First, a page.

Joseph R. Villarin/AP
A white Ford Bronco, driven by Al Cowlings and carrying O.J. Simpson, is trailed by police cars as it travels on a southern California freeway on June 17, 1994, in Los Angeles.
You see a lot of unbelievable stuff on TV, but this – this set the bar for bizarre. Ridiculous. Horrible. And real. It made all the scriptwriters in Hollywood look lame.
Here's this middling celebrity, a football star emeritus, a passable comic movie sidekick, a gung ho pitchman and now — maybe — a double murderer, rolling down the freeway in Friday night traffic, with a gun to his head.
O.J. Simpson had said he'd surrender that morning, avoid all the cameras and the hoopla, get the gentleman's treatment at Parker Center, but then he cut and ran and for hours, it was a game of where's O.J.?
He was with his friend, in a white Ford Bronco, but a different white Bronco, not his, not the one with the bloodstains that police had seized as evidence of murder.
He had left three notes behind – one to his mother, one to his kids, and one to the public whose glow had warmed him for so long, a note everyone took for a suicide note, all about him. Don't feel sorry for me. I've had a great life. And he signed it O.J., with a happy face instead of an O.
Wherever you were for the nearly two hours that O.J. was on the run on the air, that's where you stayed. Whatever was going to happen, you didn't want to miss it.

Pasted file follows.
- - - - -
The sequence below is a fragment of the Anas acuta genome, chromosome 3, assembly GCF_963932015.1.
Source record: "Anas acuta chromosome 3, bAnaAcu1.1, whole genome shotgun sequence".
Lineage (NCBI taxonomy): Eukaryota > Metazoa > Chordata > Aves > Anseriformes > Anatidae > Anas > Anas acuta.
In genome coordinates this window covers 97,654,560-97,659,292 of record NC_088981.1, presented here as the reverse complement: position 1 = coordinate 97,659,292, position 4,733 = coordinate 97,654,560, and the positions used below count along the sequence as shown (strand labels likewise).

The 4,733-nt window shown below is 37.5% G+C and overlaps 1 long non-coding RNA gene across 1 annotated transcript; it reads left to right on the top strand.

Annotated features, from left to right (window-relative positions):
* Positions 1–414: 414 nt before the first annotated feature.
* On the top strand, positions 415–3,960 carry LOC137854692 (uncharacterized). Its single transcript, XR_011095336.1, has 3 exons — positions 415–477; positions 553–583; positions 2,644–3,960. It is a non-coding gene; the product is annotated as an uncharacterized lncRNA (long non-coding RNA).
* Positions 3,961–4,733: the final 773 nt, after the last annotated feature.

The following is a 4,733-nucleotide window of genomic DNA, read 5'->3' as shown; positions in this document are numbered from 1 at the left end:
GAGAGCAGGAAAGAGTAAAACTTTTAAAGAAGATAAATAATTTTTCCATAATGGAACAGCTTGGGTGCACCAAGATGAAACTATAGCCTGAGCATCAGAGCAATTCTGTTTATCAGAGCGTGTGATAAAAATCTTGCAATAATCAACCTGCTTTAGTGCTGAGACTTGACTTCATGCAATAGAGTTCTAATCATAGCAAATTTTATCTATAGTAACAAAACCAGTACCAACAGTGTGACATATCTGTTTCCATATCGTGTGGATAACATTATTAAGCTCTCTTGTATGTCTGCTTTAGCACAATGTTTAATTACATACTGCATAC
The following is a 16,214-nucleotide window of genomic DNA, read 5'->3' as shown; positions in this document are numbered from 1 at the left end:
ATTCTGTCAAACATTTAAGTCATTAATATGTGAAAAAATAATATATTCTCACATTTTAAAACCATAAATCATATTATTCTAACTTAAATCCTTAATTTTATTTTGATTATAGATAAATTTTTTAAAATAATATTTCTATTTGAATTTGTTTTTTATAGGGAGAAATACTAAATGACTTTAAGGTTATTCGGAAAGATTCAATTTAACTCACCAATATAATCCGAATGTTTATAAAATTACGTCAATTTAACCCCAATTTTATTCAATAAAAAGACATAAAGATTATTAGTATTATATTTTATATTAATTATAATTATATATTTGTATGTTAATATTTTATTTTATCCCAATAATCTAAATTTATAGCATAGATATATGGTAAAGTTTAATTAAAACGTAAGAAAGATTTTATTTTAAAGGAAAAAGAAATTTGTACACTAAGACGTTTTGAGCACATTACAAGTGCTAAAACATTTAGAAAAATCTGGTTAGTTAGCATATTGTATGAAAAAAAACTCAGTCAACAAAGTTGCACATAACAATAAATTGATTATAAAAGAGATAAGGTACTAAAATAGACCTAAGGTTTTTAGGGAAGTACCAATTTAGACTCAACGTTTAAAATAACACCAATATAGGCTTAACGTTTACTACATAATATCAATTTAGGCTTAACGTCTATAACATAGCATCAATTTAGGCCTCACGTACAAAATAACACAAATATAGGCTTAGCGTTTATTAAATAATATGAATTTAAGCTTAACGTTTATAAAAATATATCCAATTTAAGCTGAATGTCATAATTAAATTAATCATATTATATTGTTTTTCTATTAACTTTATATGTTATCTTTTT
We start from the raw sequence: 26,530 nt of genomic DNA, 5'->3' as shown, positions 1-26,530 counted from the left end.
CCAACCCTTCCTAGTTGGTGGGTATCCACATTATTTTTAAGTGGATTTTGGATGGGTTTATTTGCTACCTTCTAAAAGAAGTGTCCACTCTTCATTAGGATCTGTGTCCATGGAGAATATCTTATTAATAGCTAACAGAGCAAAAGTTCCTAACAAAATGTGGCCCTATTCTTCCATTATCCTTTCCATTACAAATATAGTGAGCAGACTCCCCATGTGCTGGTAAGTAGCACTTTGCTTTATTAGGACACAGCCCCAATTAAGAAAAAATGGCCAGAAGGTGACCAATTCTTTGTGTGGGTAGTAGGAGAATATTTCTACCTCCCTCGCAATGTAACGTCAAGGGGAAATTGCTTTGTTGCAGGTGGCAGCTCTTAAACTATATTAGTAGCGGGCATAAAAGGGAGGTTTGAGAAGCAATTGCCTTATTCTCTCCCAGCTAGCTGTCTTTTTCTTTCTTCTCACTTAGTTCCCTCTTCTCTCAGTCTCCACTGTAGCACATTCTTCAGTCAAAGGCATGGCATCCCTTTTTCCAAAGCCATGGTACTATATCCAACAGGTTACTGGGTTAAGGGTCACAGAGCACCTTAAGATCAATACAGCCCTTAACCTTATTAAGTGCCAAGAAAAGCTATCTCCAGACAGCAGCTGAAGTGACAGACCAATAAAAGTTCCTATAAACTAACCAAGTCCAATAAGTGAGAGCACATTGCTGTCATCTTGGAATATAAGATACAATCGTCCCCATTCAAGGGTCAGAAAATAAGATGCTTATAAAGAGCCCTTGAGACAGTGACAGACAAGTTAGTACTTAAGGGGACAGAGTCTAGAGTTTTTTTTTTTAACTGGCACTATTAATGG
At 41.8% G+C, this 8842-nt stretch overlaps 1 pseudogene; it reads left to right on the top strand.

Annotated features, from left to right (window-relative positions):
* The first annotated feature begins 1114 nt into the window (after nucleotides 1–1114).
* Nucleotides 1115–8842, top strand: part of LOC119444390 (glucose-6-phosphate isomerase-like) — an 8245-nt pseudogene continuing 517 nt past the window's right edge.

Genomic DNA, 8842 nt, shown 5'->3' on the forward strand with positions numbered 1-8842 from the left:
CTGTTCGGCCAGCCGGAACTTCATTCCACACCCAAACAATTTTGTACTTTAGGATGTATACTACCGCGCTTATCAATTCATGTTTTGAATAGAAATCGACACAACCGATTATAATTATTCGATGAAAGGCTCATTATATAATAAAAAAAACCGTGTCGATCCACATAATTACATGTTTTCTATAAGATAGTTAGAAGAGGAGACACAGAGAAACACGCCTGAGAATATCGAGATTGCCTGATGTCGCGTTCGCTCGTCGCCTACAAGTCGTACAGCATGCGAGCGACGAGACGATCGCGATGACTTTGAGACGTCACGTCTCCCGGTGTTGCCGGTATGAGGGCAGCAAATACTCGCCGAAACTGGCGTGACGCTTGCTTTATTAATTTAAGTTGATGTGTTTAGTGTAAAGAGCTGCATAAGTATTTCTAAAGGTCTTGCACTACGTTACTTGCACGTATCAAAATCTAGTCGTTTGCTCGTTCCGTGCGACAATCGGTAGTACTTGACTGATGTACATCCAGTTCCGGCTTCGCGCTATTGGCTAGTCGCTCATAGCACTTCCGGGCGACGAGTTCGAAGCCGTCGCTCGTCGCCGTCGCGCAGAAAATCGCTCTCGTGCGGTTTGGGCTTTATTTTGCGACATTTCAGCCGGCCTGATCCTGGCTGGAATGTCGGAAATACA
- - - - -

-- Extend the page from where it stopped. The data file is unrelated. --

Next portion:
Twenty cop cars in a flying wedge formation — was it a police chase or an escort? Nine TV stations in New York City dumped their programming to show it. The NBA finals got squeezed into a corner of the TV screen.
North on the 5 they went, west on the 91, north again on the 405. The crowds mashing themselves onto the freeway overpasses like the crowds that had cheered him at the Coliseum: go, OJ, go. The last time I saw him cheered like that, it was 1984, and he was carrying the Olympic torch.
Along Sunset, along Rockingham, people surged toward the Bronco until it stopped on the cobblestones of Simpson's house, and for 50 minutes, crouched in the back seat, he talked to the cops. He talked on a cell phone, so new back then that only six percent of Americans owned one, and the reporters kept calling it a "cellular telephone" to make sure people understood.
Ten hours after the LAPD expected Simpson's surrender, he stumbled into their grasp. He went into his house, drank some juice, called his mom and then he went to jail.
We would watch him for another 15 months, through the trial of the century, until another trial of the century came along.
Somewhere, I've still got the best of all the souvenirs that came out of that long, strange trip … it's a watch. On its face, a picture of O.J., and around and around, a couple of little police cars chase a tiny white Bronco, circling the face of time.